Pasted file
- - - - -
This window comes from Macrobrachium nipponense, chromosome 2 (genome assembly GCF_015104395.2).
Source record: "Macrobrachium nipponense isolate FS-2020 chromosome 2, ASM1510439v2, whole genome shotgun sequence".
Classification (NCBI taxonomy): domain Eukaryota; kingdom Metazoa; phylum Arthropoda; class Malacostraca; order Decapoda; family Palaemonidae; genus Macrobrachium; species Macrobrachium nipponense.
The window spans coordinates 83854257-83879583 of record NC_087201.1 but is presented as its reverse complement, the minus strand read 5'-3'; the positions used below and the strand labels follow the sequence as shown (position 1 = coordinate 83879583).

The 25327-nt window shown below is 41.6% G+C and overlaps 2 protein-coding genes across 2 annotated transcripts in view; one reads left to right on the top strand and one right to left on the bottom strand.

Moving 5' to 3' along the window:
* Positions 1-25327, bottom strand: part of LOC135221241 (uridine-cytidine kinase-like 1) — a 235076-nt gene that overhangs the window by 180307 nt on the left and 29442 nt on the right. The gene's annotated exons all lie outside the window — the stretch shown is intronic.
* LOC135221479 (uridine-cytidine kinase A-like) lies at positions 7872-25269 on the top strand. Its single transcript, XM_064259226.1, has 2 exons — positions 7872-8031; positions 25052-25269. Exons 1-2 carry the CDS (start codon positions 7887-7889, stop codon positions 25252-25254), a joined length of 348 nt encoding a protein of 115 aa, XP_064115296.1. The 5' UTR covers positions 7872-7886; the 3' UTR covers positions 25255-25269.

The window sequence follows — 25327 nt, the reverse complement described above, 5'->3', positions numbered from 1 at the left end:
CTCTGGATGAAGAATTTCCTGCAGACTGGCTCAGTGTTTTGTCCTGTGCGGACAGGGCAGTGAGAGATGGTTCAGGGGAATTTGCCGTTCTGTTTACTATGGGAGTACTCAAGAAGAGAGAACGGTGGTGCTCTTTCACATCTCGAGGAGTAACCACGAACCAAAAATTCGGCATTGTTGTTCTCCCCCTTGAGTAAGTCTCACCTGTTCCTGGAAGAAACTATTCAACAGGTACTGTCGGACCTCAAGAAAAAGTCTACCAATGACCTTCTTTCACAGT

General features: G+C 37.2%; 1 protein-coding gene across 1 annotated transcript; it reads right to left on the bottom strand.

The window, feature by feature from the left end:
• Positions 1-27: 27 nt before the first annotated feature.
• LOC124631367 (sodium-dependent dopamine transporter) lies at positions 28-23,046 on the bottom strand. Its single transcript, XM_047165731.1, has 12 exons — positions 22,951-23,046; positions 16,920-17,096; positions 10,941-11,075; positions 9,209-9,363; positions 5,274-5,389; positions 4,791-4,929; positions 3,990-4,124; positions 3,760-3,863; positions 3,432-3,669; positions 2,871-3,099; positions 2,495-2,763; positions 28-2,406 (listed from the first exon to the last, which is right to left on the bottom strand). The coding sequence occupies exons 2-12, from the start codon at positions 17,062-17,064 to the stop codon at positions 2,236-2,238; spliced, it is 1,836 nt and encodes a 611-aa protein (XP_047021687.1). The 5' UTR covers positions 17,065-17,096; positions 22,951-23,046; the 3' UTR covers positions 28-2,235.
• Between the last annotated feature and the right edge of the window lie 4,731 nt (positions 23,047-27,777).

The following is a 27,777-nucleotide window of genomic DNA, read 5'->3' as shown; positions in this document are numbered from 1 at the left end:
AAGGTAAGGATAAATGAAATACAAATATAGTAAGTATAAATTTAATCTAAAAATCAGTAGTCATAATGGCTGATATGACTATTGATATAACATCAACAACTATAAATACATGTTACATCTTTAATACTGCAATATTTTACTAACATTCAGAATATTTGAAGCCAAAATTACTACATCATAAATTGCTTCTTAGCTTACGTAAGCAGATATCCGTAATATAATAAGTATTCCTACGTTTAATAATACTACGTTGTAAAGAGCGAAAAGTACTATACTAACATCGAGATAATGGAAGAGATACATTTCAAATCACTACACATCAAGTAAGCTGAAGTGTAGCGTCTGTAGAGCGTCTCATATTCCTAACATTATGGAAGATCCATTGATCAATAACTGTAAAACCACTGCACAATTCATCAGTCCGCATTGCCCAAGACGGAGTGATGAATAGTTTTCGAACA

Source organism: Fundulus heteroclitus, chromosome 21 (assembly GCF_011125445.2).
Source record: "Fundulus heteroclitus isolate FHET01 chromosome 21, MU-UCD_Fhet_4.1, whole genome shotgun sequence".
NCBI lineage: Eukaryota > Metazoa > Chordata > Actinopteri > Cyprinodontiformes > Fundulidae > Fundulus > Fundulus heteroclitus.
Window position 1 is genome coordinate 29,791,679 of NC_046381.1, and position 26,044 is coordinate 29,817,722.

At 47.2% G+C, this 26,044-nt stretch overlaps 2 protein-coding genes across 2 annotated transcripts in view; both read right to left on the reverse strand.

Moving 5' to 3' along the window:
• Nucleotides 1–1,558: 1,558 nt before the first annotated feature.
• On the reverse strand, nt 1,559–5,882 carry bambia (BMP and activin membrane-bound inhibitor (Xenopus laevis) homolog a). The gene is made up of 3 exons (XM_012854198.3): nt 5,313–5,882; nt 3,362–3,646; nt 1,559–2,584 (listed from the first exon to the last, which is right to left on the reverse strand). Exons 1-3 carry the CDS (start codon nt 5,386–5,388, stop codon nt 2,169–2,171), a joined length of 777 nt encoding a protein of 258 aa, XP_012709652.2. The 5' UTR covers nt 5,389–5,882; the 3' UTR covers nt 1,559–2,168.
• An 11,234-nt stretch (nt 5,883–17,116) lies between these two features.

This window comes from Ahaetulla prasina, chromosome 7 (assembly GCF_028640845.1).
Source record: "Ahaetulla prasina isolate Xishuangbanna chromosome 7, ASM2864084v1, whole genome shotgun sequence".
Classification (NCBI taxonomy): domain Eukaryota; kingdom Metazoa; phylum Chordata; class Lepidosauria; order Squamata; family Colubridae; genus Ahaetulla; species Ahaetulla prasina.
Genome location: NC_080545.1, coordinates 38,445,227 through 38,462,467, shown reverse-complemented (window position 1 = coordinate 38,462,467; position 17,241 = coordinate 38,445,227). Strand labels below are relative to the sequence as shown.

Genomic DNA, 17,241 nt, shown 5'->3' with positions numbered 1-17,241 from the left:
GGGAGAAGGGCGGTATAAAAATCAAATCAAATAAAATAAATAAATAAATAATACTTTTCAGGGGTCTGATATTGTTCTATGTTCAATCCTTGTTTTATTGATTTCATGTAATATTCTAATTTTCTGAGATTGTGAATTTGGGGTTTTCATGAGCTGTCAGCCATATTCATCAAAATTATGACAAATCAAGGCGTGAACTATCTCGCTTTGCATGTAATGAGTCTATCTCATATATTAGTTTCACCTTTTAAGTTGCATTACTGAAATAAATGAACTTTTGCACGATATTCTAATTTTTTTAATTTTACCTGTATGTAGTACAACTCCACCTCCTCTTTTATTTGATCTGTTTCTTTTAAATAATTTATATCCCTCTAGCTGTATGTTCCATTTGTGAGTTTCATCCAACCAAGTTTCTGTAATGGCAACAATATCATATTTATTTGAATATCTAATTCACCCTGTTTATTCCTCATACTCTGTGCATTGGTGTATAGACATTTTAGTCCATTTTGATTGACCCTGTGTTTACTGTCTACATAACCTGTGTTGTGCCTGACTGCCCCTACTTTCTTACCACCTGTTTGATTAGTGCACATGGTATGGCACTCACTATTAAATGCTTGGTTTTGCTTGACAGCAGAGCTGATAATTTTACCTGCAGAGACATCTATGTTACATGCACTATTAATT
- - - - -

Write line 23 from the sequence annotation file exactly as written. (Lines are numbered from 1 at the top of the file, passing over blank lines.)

Moving 5' to 3' along the window: